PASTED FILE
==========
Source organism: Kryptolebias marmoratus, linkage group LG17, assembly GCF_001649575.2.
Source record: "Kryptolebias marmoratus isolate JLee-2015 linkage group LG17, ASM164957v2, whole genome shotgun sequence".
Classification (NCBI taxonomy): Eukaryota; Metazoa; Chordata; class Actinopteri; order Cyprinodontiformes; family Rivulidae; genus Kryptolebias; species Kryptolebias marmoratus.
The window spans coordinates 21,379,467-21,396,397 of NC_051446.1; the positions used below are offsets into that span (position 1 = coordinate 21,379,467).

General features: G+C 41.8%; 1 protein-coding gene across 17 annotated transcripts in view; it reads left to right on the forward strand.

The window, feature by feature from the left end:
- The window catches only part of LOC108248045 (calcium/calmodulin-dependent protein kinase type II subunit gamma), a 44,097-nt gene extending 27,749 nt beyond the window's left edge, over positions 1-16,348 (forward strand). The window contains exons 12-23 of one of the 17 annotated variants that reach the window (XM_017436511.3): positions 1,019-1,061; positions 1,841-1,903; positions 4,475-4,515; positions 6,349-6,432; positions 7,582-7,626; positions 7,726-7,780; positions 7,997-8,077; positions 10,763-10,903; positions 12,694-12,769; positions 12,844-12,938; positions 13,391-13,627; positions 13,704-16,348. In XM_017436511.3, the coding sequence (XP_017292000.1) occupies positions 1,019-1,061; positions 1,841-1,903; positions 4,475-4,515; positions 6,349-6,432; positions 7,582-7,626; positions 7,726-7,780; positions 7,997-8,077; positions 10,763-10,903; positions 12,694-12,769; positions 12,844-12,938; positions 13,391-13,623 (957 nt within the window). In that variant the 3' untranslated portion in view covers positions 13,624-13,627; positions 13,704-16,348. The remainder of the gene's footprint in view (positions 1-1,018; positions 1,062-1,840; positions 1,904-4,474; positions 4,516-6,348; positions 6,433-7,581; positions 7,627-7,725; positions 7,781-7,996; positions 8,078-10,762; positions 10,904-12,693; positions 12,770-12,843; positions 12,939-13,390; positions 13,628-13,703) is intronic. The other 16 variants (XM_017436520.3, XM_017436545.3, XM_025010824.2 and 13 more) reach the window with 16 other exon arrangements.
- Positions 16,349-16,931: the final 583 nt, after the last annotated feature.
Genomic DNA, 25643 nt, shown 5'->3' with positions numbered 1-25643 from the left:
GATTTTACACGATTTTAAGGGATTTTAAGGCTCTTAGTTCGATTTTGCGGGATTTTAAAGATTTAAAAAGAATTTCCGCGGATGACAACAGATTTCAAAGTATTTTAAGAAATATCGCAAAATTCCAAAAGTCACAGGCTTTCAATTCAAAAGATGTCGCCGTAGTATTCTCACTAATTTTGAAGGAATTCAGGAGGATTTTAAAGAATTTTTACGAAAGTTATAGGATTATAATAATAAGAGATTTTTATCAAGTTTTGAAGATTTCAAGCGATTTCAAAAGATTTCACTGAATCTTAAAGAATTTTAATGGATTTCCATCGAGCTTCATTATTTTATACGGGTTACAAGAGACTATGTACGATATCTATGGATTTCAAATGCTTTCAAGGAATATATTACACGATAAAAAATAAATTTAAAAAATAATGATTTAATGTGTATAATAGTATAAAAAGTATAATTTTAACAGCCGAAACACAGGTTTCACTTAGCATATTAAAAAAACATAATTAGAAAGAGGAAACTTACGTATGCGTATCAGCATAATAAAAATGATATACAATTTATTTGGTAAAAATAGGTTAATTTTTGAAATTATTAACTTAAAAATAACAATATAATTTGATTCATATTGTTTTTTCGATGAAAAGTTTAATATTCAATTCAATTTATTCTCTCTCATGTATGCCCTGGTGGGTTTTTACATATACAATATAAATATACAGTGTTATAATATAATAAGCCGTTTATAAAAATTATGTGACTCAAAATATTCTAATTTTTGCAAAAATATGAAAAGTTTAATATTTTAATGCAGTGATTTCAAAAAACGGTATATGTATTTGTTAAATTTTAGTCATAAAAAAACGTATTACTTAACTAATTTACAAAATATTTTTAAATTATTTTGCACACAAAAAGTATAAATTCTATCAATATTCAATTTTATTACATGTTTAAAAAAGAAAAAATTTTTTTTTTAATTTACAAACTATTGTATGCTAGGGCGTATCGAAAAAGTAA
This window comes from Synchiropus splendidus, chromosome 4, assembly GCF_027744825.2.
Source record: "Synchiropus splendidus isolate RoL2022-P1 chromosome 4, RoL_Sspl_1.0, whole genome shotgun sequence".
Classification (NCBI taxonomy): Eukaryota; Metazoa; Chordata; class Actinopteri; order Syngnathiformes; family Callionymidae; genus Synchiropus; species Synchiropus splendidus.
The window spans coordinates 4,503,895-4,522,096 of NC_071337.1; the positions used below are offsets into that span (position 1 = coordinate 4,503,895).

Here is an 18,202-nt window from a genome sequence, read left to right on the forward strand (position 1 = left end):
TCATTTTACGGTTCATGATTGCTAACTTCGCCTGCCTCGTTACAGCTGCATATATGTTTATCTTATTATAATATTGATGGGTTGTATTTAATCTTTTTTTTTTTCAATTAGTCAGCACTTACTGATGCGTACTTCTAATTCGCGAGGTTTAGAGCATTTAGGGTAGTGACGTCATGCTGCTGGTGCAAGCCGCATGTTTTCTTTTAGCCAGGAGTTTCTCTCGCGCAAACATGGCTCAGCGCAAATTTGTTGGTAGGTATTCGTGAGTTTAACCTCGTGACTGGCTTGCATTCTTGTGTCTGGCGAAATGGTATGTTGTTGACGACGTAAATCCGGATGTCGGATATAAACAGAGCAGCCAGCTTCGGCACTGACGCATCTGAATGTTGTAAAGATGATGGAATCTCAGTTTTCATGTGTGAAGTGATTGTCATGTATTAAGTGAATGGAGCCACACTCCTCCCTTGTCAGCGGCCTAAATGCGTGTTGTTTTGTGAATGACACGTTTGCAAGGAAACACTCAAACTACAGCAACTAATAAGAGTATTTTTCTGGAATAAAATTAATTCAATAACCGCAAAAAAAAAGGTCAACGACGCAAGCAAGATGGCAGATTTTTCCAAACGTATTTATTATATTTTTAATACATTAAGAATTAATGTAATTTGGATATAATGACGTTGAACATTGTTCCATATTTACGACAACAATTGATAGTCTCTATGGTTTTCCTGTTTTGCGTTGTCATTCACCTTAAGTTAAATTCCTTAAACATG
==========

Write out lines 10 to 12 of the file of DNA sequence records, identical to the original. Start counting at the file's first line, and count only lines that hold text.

GATTTTACACGATTTTAAGGGATTTTAAGGCTCTTAGTTCGATTTTGCGGGATTTTAAAGATTTAAAAAGAATTTCCGCGGATGACAACAGATTTCAAAGTATTTTAAGAAATATCGCAAAATTCCAAAAGTCACAGGCTTTCAATTCAAAAGATGTCGCCGTAGTATTCTCACTAATTTTGAAGGAATTCAGGAGGATTTTAAAGAATTTTTACGAAAGTTATAGGATTATAATAATAAGAGATTTTTATCAAGTTTTGAAGATTTCAAGCGATTTCAAAAGATTTCACTGAATCTTAAAGAATTTTAATGGATTTCCATCGAGCTTCATTATTTTATACGGGTTACAAGAGACTATGTACGATATCTATGGATTTCAAATGCTTTCAAGGAATATATTACACGATAAAAAATAAATTTAAAAAATAATGATTTAATGTGTATAATAGTATAAAAAGTATAATTTTAACAGCCGAAACACAGGTTTCACTTAGCATATTAAAAAAACATAATTAGAAAGAGGAAACTTACGTATGCGTATCAGCATAATAAAAATGATATACAATTTATTTGGTAAAAATAGGTTAATTTTTGAAATTATTAACTTAAAAATAACAATATAATTTGATTCATATTGTTTTTTCGATGAAAAGTTTAATATTCAATTCAATTTATTCTCTCTCATGTATGCCCTGGTGGGTTTTTACATATACAATATAAATATACAGTGTTATAATATAATAAGCCGTTTATAAAAATTATGTGACTCAAAATATTCTAATTTTTGCAAAAATATGAAAAGTTTAATATTTTAATGCAGTGATTTCAAAAAACGGTATATGTATTTGTTAAATTTTAGTCATAAAAAAACGTATTACTTAACTAATTTACAAAATATTTTTAAATTATTTTGCACACAAAAAGTATAAATTCTATCAATATTCAATTTTATTACATGTTTAAAAAAGAAAAAATTTTTTTTTTAATTTACAAACTATTGTATGCTAGGGCGTATCGAAAAAGTAA
This window comes from Synchiropus splendidus, chromosome 4, assembly GCF_027744825.2.
Source record: "Synchiropus splendidus isolate RoL2022-P1 chromosome 4, RoL_Sspl_1.0, whole genome shotgun sequence".